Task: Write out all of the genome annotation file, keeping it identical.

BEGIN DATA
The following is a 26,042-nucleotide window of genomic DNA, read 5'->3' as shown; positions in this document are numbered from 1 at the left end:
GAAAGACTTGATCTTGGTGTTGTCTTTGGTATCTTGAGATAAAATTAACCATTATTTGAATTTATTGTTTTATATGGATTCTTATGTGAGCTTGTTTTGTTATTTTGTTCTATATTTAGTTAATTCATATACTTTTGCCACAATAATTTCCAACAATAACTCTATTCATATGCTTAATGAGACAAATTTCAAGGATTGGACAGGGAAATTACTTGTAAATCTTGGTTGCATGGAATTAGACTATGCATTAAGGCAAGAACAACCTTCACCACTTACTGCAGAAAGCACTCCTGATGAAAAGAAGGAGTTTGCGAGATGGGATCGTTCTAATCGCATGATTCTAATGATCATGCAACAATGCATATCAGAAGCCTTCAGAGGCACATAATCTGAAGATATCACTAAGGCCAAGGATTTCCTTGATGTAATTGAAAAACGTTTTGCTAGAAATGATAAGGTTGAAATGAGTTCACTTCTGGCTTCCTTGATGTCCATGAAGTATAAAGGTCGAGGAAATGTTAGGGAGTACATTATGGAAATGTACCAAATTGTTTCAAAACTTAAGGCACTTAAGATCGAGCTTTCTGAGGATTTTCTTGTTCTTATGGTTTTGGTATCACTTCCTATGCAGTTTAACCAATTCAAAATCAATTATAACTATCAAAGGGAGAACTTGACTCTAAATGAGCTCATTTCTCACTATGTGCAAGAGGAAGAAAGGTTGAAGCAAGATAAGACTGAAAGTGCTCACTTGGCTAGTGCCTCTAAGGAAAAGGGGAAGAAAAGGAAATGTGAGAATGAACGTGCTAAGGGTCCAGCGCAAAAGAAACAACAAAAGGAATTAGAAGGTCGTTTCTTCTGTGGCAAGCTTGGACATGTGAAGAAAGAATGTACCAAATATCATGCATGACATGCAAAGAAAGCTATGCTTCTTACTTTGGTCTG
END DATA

The following is a 26,042-nucleotide window of genomic DNA, read 5'->3' as shown; positions in this document are numbered from 1 at the left end:
GAAAGACTTGATCTTGGTGTTGTCTTTGGTATCTTGAGATAAAATTAACCATTATTTGAATTTATTGTTTTATATGGATTCTTATGTGAGCTTGTTTTGTTATTTTGTTCTATATTTAGTTAATTCATATACTTTTGCCACAATAATTTCCAACAATAACTCTATTCATATGCTTAATGAGACAAATTTCAAGGATTGGACAGGGAAATTACTTGTAAATCTTGGTTGCATGGAATTAGACTATGCATTAAGGCAAGAACAACCTTCACCACTTACTGCAGAAAGCACTCCTGATGAAAAGAAGGAGTTTGCGAGATGGGATCGTTCTAATCGCATGATTCTAATGATCATGCAACAATGCATATCAGAAGCCTTCAGAGGCACATAATCTGAAGATATCACTAAGGCCAAGGATTTCCTTGATGTAATTGAAAAACGTTTTGCTAGAAATGATAAGGTTGAAATGAGTTCACTTCTGGCTTCCTTGATGTCCATGAAGTATAAAGGTCGAGGAAATGTTAGGGAGTACATTATGGAAATGTACCAAATTGTTTCAAAACTTAAGGCACTTAAGATCGAGCTTTCTGAGGATTTTCTTGTTCTTATGGTTTTGGTATCACTTCCTATGCAGTTTAACCAATTCAAAATCAATTATAACTATCAAAGGGAGAACTTGACTCTAAATGAGCTCATTTCTCACTATGTGCAAGAGGAAGAAAGGTTGAAGCAAGATAAGACTGAAAGTGCTCACTTGGCTAGTGCCTCTAAGGAAAAGGGGAAGAAAAGGAAATGTGAGAATGAACGTGCTAAGGGTCCAGCGCAAAAGAAACAACAAAAGGAATTAGAAGGTCGTTTCTTCTGTGGCAAGCTTGGACATGTGAAGAAAGAATGTACCAAATATCATGCATGACATGCAAAGAAAGCTATGCTTCTTACTTTGGTCTG